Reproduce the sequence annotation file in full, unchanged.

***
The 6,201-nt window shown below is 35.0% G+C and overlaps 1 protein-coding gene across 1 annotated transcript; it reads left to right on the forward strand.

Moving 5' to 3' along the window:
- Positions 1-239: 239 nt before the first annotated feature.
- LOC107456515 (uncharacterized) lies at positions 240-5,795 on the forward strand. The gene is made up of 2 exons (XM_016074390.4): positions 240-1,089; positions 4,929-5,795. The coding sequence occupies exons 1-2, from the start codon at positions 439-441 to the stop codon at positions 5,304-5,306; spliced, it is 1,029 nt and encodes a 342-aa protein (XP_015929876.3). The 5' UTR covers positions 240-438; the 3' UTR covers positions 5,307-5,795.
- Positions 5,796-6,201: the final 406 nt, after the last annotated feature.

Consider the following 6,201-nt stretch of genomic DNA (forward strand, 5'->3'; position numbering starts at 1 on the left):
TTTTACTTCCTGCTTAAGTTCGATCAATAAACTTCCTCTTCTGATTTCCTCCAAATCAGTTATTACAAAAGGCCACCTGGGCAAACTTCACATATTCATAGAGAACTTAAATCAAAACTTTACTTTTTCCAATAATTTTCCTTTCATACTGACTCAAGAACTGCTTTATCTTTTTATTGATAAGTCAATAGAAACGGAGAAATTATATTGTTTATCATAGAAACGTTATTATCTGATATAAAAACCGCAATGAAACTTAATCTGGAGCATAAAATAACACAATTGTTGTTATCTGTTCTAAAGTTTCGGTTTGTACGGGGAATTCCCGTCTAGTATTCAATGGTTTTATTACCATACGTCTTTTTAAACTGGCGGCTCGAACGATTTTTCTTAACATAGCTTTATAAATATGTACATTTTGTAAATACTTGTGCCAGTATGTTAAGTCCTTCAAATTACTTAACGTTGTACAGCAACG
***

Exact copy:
The 6,201-nt window shown below is 35.0% G+C and overlaps 1 protein-coding gene across 1 annotated transcript; it reads left to right on the forward strand.

Moving 5' to 3' along the window:
- Positions 1-239: 239 nt before the first annotated feature.
- LOC107456515 (uncharacterized) lies at positions 240-5,795 on the forward strand. The gene is made up of 2 exons (XM_016074390.4): positions 240-1,089; positions 4,929-5,795. The coding sequence occupies exons 1-2, from the start codon at positions 439-441 to the stop codon at positions 5,304-5,306; spliced, it is 1,029 nt and encodes a 342-aa protein (XP_015929876.3). The 5' UTR covers positions 240-438; the 3' UTR covers positions 5,307-5,795.
- Positions 5,796-6,201: the final 406 nt, after the last annotated feature.

Consider the following 6,201-nt stretch of genomic DNA (forward strand, 5'->3'; position numbering starts at 1 on the left):
TTTTACTTCCTGCTTAAGTTCGATCAATAAACTTCCTCTTCTGATTTCCTCCAAATCAGTTATTACAAAAGGCCACCTGGGCAAACTTCACATATTCATAGAGAACTTAAATCAAAACTTTACTTTTTCCAATAATTTTCCTTTCATACTGACTCAAGAACTGCTTTATCTTTTTATTGATAAGTCAATAGAAACGGAGAAATTATATTGTTTATCATAGAAACGTTATTATCTGATATAAAAACCGCAATGAAACTTAATCTGGAGCATAAAATAACACAATTGTTGTTATCTGTTCTAAAGTTTCGGTTTGTACGGGGAATTCCCGTCTAGTATTCAATGGTTTTATTACCATACGTCTTTTTAAACTGGCGGCTCGAACGATTTTTCTTAACATAGCTTTATAAATATGTACATTTTGTAAATACTTGTGCCAGTATGTTAAGTCCTTCAAATTACTTAACGTTGTACAGCAACG